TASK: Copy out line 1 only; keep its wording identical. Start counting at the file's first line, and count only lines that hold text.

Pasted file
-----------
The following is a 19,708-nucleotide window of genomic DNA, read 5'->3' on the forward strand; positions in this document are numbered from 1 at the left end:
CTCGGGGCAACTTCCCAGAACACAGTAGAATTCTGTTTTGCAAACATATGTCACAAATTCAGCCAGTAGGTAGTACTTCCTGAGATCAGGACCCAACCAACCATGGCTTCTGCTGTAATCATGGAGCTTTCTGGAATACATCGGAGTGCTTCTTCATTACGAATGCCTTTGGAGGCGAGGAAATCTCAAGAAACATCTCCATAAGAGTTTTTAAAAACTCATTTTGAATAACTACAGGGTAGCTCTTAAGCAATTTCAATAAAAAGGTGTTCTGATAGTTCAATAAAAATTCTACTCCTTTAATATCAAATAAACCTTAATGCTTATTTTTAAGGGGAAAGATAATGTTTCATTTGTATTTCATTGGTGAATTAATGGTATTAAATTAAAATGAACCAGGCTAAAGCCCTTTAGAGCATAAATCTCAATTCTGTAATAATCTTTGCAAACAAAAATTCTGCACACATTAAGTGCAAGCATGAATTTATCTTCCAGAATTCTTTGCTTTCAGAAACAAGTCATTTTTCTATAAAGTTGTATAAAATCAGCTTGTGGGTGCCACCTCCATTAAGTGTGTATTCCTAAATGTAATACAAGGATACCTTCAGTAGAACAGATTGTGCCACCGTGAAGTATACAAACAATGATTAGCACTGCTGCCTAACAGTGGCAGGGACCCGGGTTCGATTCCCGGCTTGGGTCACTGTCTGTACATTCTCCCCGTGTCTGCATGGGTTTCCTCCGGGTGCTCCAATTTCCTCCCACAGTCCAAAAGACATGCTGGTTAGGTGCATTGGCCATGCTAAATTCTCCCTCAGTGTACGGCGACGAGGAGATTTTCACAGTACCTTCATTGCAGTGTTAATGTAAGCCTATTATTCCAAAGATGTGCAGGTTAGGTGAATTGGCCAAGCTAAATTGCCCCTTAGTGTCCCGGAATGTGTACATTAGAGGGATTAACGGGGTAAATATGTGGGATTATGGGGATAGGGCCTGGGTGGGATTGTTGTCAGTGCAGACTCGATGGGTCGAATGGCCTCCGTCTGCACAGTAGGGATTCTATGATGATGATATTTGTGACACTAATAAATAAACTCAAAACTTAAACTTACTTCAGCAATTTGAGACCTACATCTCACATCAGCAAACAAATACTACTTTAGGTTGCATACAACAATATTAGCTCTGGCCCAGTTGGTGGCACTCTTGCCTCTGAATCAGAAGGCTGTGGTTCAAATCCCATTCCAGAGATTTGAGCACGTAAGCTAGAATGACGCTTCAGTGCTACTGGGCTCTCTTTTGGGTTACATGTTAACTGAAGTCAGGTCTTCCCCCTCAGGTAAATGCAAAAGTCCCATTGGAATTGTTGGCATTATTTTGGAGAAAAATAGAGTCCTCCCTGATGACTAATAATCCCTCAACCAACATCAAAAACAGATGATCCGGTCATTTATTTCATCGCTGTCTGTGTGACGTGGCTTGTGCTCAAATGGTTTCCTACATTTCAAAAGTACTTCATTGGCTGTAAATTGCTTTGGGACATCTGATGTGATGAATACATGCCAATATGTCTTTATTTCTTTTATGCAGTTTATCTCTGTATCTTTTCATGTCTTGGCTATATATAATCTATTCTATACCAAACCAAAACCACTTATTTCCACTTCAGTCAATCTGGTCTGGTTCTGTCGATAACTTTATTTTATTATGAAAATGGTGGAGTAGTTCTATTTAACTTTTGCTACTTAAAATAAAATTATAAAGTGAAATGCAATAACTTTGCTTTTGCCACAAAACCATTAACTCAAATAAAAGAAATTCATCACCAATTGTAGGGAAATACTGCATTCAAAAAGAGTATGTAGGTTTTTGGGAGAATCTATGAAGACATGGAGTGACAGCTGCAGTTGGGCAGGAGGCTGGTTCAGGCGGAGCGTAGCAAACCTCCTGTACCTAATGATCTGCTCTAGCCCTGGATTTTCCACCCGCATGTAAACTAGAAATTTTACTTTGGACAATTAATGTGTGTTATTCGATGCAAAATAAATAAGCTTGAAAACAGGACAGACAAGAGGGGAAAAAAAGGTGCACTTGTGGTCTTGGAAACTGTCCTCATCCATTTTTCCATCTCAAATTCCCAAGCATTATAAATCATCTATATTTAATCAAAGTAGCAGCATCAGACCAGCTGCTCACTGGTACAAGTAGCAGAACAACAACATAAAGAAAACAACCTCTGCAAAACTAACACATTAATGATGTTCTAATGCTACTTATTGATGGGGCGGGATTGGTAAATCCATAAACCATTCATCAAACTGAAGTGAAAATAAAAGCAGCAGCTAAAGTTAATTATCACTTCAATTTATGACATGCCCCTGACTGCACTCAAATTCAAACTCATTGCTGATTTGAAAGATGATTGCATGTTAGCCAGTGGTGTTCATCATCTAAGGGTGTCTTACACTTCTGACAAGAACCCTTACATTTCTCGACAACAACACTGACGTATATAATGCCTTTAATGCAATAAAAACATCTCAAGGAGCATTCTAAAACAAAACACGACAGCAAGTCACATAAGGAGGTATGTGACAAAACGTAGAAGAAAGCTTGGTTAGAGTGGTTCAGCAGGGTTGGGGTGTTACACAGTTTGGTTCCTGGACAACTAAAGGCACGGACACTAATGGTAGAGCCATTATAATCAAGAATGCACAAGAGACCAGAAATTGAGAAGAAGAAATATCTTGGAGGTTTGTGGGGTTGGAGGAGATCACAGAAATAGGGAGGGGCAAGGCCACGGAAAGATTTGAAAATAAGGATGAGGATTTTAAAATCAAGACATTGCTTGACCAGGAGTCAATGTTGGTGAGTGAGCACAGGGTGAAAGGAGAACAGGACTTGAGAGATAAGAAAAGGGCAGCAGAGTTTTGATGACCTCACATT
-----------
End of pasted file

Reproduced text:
The following is a 19,708-nucleotide window of genomic DNA, read 5'->3' on the forward strand; positions in this document are numbered from 1 at the left end: